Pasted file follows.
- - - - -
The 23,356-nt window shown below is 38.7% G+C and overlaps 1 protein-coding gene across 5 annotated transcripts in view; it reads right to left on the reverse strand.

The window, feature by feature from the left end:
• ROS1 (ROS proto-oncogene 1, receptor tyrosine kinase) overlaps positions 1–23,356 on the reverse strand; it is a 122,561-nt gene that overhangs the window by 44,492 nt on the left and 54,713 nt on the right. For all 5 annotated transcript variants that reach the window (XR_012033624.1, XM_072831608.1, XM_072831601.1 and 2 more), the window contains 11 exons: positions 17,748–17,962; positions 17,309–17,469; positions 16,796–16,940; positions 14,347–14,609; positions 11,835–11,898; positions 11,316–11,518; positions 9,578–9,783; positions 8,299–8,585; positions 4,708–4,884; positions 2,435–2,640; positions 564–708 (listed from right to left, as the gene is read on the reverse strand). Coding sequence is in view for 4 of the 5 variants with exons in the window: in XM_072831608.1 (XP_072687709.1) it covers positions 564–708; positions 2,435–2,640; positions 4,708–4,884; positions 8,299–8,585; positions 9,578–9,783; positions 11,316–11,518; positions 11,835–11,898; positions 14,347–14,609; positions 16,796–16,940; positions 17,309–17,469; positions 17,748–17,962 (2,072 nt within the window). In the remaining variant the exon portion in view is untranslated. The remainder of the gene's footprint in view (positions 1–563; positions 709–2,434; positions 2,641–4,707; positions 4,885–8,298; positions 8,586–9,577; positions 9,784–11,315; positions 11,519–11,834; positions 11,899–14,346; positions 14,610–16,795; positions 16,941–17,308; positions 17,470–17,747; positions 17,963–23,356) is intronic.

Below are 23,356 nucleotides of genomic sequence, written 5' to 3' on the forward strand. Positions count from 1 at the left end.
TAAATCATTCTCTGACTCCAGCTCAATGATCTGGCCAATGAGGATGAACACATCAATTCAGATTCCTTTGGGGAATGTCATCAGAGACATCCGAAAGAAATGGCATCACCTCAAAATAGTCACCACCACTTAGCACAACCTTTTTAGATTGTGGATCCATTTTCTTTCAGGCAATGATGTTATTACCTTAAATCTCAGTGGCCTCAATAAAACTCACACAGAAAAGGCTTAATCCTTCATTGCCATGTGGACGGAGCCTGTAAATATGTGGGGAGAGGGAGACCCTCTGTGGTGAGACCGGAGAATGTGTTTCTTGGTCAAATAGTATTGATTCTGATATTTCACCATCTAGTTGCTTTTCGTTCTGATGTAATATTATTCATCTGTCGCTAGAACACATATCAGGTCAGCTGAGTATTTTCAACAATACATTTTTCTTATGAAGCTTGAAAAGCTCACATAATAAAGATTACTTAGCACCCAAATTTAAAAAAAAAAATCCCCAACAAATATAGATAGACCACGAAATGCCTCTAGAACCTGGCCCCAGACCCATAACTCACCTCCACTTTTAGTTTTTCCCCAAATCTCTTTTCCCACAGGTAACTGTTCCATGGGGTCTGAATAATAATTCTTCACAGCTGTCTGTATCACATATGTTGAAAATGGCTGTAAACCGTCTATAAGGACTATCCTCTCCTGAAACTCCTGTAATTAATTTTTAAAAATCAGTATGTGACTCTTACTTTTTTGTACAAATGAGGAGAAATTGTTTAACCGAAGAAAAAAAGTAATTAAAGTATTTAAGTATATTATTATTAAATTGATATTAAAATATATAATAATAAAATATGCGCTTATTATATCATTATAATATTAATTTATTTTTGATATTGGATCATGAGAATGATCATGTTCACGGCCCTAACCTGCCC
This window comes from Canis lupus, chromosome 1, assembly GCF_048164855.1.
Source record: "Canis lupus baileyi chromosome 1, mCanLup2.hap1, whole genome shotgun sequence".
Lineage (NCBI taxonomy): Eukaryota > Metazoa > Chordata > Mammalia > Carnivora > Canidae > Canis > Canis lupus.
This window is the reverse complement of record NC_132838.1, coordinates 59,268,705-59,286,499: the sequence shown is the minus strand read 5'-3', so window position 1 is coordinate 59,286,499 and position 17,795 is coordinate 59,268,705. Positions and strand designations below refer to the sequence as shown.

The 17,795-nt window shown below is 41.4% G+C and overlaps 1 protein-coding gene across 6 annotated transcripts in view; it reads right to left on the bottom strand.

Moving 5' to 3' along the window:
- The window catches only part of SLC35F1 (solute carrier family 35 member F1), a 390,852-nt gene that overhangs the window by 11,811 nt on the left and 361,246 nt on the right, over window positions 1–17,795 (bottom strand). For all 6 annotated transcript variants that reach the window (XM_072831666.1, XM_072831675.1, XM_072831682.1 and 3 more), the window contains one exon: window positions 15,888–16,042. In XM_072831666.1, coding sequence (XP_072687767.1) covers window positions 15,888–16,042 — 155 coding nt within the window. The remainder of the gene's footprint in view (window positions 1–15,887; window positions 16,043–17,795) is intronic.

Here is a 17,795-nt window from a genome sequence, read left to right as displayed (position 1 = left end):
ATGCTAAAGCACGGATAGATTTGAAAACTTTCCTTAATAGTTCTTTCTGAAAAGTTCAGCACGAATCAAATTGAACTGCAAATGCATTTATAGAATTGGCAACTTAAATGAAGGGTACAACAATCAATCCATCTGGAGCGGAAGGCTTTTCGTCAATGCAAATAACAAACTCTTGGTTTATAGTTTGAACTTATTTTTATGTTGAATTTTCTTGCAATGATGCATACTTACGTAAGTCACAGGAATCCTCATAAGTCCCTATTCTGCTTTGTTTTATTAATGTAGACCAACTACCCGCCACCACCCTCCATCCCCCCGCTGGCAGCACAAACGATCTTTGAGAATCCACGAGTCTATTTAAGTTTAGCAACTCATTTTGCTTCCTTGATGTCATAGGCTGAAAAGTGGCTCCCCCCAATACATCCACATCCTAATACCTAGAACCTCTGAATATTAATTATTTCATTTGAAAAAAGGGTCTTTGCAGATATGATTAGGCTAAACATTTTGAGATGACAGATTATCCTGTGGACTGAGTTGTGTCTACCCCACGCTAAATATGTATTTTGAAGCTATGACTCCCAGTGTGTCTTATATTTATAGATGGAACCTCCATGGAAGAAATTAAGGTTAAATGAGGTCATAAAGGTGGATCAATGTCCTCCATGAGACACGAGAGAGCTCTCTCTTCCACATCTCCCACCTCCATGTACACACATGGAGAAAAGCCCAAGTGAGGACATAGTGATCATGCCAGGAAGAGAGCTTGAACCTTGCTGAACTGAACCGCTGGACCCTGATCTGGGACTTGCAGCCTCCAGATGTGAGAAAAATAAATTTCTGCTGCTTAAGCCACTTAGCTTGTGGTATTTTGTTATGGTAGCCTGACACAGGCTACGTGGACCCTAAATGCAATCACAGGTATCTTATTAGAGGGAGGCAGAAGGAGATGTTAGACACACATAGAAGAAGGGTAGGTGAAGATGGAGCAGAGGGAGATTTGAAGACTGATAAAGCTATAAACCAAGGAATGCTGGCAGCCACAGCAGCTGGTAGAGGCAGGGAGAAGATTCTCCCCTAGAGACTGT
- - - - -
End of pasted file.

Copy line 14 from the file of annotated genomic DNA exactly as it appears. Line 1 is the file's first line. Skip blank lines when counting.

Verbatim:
ATGCTAAAGCACGGATAGATTTGAAAACTTTCCTTAATAGTTCTTTCTGAAAAGTTCAGCACGAATCAAATTGAACTGCAAATGCATTTATAGAATTGGCAACTTAAATGAAGGGTACAACAATCAATCCATCTGGAGCGGAAGGCTTTTCGTCAATGCAAATAACAAACTCTTGGTTTATAGTTTGAACTTATTTTTATGTTGAATTTTCTTGCAATGATGCATACTTACGTAAGTCACAGGAATCCTCATAAGTCCCTATTCTGCTTTGTTTTATTAATGTAGACCAACTACCCGCCACCACCCTCCATCCCCCCGCTGGCAGCACAAACGATCTTTGAGAATCCACGAGTCTATTTAAGTTTAGCAACTCATTTTGCTTCCTTGATGTCATAGGCTGAAAAGTGGCTCCCCCCAATACATCCACATCCTAATACCTAGAACCTCTGAATATTAATTATTTCATTTGAAAAAAGGGTCTTTGCAGATATGATTAGGCTAAACATTTTGAGATGACAGATTATCCTGTGGACTGAGTTGTGTCTACCCCACGCTAAATATGTATTTTGAAGCTATGACTCCCAGTGTGTCTTATATTTATAGATGGAACCTCCATGGAAGAAATTAAGGTTAAATGAGGTCATAAAGGTGGATCAATGTCCTCCATGAGACACGAGAGAGCTCTCTCTTCCACATCTCCCACCTCCATGTACACACATGGAGAAAAGCCCAAGTGAGGACATAGTGATCATGCCAGGAAGAGAGCTTGAACCTTGCTGAACTGAACCGCTGGACCCTGATCTGGGACTTGCAGCCTCCAGATGTGAGAAAAATAAATTTCTGCTGCTTAAGCCACTTAGCTTGTGGTATTTTGTTATGGTAGCCTGACACAGGCTACGTGGACCCTAAATGCAATCACAGGTATCTTATTAGAGGGAGGCAGAAGGAGATGTTAGACACACATAGAAGAAGGGTAGGTGAAGATGGAGCAGAGGGAGATTTGAAGACTGATAAAGCTATAAACCAAGGAATGCTGGCAGCCACAGCAGCTGGTAGAGGCAGGGAGAAGATTCTCCCCTAGAGACTGT